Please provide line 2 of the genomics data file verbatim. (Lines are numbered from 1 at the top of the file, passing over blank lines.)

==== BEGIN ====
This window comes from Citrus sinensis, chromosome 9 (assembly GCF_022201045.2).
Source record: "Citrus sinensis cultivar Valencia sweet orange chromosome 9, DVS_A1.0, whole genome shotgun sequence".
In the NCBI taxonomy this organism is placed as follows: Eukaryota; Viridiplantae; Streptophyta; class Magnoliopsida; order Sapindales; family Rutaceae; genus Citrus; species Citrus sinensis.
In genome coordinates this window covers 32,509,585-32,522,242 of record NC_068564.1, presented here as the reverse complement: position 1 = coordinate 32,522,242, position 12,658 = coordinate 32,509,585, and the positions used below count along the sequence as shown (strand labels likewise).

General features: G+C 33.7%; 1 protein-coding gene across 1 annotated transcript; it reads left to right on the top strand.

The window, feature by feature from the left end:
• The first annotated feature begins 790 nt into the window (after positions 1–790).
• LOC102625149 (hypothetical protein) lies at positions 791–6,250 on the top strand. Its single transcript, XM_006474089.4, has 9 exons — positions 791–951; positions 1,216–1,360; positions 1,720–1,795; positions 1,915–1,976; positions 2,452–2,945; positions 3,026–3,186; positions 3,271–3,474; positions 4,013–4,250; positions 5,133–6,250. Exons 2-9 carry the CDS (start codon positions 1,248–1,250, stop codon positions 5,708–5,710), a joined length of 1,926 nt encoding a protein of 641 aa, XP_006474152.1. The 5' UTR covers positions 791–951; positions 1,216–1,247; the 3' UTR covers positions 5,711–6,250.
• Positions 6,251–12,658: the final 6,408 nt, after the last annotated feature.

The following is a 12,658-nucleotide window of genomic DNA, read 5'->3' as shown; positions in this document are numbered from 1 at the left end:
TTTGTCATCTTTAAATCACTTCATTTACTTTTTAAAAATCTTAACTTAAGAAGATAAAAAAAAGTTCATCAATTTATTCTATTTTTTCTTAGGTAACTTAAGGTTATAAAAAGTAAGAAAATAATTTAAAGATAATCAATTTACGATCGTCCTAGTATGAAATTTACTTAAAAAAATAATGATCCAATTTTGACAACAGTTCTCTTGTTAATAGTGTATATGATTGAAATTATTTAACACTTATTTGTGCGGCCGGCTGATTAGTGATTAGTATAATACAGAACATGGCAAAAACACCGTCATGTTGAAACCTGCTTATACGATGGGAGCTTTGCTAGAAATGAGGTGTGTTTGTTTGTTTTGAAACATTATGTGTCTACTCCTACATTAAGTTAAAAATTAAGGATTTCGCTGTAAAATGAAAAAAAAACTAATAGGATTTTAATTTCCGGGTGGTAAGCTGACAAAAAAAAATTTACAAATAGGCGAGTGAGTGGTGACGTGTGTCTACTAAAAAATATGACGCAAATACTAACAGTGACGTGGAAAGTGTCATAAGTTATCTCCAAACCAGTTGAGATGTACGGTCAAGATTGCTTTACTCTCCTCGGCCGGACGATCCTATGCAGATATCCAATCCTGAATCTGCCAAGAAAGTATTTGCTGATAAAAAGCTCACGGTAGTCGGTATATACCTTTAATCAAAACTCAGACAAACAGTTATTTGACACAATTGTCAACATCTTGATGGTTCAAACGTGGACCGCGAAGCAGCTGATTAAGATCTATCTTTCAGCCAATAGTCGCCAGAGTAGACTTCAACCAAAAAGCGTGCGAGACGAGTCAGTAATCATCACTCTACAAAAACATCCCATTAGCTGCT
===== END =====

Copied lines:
Source record: "Citrus sinensis cultivar Valencia sweet orange chromosome 9, DVS_A1.0, whole genome shotgun sequence".